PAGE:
This Dementia Awareness Week remains hugely relevant and important to me – my dear husband John having recently been referred by his GP to the local memory clinic. The appointment is in a few weeks’ time, 20 years to the day that we got married. Happy Anniversary Darling!

It will also be a few days after the biggest event of my life, a women only marathon, which I’ve taken a lead role in organising and aim to take part in.

It’s called Women Can.

I love the positive affirmation of that simple straightforward statement.

The medals arrived yesterday, 450 of them glistening in a box. They made me think about all those women out there, going through their own journey of awareness, issues affecting their lives, but still signing up to our event and taking part, because through running, endurance running in particular, pitting yourself against that challenge, you learn that women can, men can, we all can.

It’s about getting through the tough times yourself and helping others through them also.

About being life aware.

Thanks to all the special people who are life aware, who have been, and are continuing, to be there for me.

*Special thanks to Sue, a counsellor with the bereavement charity Cruse, for her recent clarity and insight and her recommendation to visit the website of the charity Sudden Death – awareness definitely helps! For information about mental health issues go to Mind. For information about dementia research go to BRACE.

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A Happy Release?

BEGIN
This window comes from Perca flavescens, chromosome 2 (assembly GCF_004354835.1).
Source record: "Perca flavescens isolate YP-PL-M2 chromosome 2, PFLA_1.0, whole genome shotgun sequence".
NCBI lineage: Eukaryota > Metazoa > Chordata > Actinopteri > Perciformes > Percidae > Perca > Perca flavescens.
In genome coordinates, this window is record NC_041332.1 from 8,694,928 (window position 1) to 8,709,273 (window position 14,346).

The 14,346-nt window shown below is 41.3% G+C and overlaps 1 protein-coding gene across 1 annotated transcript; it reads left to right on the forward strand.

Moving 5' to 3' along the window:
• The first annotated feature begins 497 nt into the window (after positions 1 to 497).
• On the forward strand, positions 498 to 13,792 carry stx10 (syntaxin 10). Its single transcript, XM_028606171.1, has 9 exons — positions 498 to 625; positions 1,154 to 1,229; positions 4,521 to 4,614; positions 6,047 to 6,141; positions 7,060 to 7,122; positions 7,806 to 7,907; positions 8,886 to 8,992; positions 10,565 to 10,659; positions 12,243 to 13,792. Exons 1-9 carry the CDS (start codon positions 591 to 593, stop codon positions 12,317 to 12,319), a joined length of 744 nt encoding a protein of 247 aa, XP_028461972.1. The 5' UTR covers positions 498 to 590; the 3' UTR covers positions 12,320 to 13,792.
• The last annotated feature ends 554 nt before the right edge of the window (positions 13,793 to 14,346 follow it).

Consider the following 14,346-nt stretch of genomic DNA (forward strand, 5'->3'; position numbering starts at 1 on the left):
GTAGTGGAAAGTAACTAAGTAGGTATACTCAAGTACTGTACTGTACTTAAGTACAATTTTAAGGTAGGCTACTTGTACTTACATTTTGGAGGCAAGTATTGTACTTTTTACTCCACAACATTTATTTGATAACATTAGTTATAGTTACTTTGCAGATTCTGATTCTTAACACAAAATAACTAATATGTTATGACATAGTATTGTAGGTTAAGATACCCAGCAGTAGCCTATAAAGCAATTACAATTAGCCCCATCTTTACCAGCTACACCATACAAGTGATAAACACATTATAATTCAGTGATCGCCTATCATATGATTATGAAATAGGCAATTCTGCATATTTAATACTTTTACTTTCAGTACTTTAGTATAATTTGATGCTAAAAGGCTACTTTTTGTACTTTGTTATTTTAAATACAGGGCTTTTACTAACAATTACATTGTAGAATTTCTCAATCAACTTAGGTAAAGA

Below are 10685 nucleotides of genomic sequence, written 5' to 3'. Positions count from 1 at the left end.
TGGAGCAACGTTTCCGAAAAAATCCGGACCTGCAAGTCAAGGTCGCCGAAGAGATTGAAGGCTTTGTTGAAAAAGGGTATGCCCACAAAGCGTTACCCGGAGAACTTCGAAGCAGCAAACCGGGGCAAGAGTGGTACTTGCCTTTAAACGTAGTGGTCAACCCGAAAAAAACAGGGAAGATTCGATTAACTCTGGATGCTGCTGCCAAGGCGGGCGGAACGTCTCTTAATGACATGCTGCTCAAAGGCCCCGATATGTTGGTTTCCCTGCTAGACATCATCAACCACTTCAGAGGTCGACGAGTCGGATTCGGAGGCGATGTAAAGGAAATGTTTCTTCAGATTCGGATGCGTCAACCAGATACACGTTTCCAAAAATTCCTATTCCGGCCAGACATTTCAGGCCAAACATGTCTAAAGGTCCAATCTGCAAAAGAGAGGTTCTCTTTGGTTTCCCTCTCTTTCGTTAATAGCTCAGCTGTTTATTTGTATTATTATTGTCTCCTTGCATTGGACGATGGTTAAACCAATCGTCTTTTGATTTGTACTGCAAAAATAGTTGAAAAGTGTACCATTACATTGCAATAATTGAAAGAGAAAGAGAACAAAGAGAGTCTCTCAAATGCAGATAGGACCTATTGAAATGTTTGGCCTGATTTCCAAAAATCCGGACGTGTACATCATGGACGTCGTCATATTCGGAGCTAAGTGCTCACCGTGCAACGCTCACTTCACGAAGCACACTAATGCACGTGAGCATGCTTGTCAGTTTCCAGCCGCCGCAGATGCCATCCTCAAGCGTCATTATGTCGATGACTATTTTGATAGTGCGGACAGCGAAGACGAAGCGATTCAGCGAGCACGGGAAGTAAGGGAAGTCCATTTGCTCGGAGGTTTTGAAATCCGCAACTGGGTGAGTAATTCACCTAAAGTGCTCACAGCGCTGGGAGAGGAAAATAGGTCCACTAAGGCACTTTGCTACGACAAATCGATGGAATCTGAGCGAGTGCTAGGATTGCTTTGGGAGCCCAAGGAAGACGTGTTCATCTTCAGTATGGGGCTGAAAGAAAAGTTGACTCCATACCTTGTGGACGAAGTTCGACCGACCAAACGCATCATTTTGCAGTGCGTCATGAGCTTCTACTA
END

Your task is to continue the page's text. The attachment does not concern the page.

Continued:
When my dad died last month after more than four years of living with vascular dementia many people in offering condolences said it was: “A happy release”.

By that point dad had almost no ability to speak, no recognition of his family, he wandered in a confused state day and night, with no awareness of his surroundings, could barely feed himself and was doubly incontinent.

He’d been in nursing care for five months – removed from all that had been familiar and dear to him throughout his life and was now surrounded by strangers, some with challenging behaviour, shouting and at times swearing.

By this time dad was passive in his dementia, but previously he’d shown signs of aggression himself, knocking over a carer, refusing to co-operate, becoming so frustrated and angry it left my mum in fear.

For the past three years he’d been unable to recognise the tools he’d used as a carpenter and stonemason all his life, nor scenery or locations that he’d once known well.

Dementia had stolen everything from him bit by bit.

So – a happy release? Yes, it was a sentiment I could relate to and even expressed myself.

But six weeks on – now released ourselves from the worry, the day to day looking after dad, visiting him, doing our best, the acceptance you need to get through each day – now I don’t see it as a happy release at all.